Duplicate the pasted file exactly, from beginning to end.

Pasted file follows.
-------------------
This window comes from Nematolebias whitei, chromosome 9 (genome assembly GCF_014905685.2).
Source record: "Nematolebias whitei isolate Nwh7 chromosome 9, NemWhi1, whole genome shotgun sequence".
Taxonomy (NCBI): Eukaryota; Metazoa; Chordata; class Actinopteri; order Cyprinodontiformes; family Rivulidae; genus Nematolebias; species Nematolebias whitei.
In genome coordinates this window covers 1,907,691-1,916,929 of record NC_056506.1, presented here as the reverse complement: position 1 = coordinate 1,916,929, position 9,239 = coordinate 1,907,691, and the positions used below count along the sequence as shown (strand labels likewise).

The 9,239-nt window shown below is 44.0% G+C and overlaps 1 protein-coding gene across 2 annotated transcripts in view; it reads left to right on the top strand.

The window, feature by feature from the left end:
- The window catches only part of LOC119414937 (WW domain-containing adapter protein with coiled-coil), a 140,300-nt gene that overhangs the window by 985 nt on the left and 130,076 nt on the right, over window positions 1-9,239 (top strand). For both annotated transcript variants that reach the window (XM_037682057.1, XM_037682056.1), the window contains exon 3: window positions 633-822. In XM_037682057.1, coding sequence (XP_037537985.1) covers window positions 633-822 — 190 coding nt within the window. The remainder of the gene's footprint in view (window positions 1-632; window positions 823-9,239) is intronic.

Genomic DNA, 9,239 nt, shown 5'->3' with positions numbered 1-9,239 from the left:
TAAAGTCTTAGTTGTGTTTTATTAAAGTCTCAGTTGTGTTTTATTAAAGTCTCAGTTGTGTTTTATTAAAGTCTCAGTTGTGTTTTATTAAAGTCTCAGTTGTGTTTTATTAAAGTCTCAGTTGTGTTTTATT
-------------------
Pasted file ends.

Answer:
This window comes from Nematolebias whitei, chromosome 9 (genome assembly GCF_014905685.2).
Source record: "Nematolebias whitei isolate Nwh7 chromosome 9, NemWhi1, whole genome shotgun sequence".
Taxonomy (NCBI): Eukaryota; Metazoa; Chordata; class Actinopteri; order Cyprinodontiformes; family Rivulidae; genus Nematolebias; species Nematolebias whitei.
In genome coordinates this window covers 1,907,691-1,916,929 of record NC_056506.1, presented here as the reverse complement: position 1 = coordinate 1,916,929, position 9,239 = coordinate 1,907,691, and the positions used below count along the sequence as shown (strand labels likewise).

The 9,239-nt window shown below is 44.0% G+C and overlaps 1 protein-coding gene across 2 annotated transcripts in view; it reads left to right on the top strand.

The window, feature by feature from the left end:
- The window catches only part of LOC119414937 (WW domain-containing adapter protein with coiled-coil), a 140,300-nt gene that overhangs the window by 985 nt on the left and 130,076 nt on the right, over window positions 1-9,239 (top strand). For both annotated transcript variants that reach the window (XM_037682057.1, XM_037682056.1), the window contains exon 3: window positions 633-822. In XM_037682057.1, coding sequence (XP_037537985.1) covers window positions 633-822 — 190 coding nt within the window. The remainder of the gene's footprint in view (window positions 1-632; window positions 823-9,239) is intronic.

Genomic DNA, 9,239 nt, shown 5'->3' with positions numbered 1-9,239 from the left:
TAAAGTCTTAGTTGTGTTTTATTAAAGTCTCAGTTGTGTTTTATTAAAGTCTCAGTTGTGTTTTATTAAAGTCTCAGTTGTGTTTTATTAAAGTCTCAGTTGTGTTTTATTAAAGTCTCAGTTGTGTTTTATT